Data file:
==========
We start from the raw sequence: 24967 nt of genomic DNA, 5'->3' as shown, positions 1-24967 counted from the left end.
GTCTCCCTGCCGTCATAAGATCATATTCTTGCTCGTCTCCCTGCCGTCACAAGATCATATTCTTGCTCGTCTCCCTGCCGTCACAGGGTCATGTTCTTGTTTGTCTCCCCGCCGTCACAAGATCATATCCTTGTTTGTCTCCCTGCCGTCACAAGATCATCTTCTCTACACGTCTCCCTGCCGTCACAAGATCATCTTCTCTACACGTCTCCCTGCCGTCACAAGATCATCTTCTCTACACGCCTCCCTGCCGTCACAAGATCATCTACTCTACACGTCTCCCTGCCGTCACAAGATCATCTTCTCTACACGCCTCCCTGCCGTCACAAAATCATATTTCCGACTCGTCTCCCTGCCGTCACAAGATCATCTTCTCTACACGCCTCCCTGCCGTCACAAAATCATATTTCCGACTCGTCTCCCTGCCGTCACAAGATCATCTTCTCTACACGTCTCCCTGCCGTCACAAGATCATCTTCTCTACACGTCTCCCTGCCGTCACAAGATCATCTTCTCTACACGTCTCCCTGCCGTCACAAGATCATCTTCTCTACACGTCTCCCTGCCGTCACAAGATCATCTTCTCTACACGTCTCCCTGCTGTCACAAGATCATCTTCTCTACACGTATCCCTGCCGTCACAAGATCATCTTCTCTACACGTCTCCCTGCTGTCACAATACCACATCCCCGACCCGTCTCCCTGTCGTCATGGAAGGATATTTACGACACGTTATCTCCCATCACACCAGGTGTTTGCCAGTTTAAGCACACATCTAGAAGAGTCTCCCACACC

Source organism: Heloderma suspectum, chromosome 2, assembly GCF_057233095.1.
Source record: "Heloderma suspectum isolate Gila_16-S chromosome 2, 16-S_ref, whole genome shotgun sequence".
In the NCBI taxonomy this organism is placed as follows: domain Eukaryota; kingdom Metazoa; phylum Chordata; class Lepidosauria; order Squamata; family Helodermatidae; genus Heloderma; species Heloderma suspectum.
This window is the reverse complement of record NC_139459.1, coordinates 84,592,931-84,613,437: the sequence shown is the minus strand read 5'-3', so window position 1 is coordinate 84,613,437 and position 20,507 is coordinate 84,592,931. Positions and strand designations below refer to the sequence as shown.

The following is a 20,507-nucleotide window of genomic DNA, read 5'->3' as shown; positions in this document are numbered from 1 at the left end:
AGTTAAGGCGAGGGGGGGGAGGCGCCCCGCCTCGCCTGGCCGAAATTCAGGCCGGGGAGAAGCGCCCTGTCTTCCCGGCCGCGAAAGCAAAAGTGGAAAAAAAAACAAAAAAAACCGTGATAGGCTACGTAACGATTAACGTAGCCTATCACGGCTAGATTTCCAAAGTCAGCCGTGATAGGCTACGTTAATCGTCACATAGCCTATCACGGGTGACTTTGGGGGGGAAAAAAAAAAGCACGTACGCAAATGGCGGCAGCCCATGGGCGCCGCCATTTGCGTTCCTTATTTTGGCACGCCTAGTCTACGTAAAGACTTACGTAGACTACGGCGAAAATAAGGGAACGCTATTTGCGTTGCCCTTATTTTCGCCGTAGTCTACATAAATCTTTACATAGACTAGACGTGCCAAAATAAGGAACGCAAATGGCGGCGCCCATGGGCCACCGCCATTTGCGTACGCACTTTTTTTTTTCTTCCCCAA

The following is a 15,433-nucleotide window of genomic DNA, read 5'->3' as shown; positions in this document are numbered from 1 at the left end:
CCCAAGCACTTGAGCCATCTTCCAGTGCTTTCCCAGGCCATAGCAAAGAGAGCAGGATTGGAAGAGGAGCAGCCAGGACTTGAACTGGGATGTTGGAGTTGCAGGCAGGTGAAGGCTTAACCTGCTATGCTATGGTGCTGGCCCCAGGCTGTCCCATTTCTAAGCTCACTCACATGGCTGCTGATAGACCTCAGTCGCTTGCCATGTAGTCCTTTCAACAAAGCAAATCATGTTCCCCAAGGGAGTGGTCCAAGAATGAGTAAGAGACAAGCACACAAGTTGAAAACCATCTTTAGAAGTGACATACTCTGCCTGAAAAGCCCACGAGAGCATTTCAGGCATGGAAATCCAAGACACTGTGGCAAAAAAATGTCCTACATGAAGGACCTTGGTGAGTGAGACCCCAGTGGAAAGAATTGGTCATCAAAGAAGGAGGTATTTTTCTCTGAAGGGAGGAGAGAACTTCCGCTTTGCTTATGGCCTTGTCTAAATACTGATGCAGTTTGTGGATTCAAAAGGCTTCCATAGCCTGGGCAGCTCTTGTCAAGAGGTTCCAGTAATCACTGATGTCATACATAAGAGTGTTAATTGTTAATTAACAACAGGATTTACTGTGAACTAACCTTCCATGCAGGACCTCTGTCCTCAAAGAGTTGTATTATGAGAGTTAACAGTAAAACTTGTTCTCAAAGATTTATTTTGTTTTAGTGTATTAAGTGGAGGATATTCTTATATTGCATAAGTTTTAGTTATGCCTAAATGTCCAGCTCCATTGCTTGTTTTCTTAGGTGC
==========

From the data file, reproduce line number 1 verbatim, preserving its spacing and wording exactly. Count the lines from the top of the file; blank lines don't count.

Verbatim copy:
We start from the raw sequence: 24967 nt of genomic DNA, 5'->3' as shown, positions 1-24967 counted from the left end.